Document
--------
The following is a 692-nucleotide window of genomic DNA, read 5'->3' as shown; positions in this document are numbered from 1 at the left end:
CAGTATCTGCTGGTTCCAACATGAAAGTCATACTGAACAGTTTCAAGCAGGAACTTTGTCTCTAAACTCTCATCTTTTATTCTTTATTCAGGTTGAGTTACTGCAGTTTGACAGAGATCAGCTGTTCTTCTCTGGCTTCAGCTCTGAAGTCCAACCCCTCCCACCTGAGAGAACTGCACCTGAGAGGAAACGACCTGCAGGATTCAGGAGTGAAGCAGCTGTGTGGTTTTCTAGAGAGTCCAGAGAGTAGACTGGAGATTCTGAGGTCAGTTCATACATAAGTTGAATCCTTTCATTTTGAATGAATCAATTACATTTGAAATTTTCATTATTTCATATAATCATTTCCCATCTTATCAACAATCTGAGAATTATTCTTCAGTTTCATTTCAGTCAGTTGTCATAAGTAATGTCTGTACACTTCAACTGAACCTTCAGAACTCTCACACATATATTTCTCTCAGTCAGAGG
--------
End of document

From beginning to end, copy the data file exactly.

The following is a 692-nucleotide window of genomic DNA, read 5'->3' as shown; positions in this document are numbered from 1 at the left end:
CAGTATCTGCTGGTTCCAACATGAAAGTCATACTGAACAGTTTCAAGCAGGAACTTTGTCTCTAAACTCTCATCTTTTATTCTTTATTCAGGTTGAGTTACTGCAGTTTGACAGAGATCAGCTGTTCTTCTCTGGCTTCAGCTCTGAAGTCCAACCCCTCCCACCTGAGAGAACTGCACCTGAGAGGAAACGACCTGCAGGATTCAGGAGTGAAGCAGCTGTGTGGTTTTCTAGAGAGTCCAGAGAGTAGACTGGAGATTCTGAGGTCAGTTCATACATAAGTTGAATCCTTTCATTTTGAATGAATCAATTACATTTGAAATTTTCATTATTTCATATAATCATTTCCCATCTTATCAACAATCTGAGAATTATTCTTCAGTTTCATTTCAGTCAGTTGTCATAAGTAATGTCTGTACACTTCAACTGAACCTTCAGAACTCTCACACATATATTTCTCTCAGTCAGAGG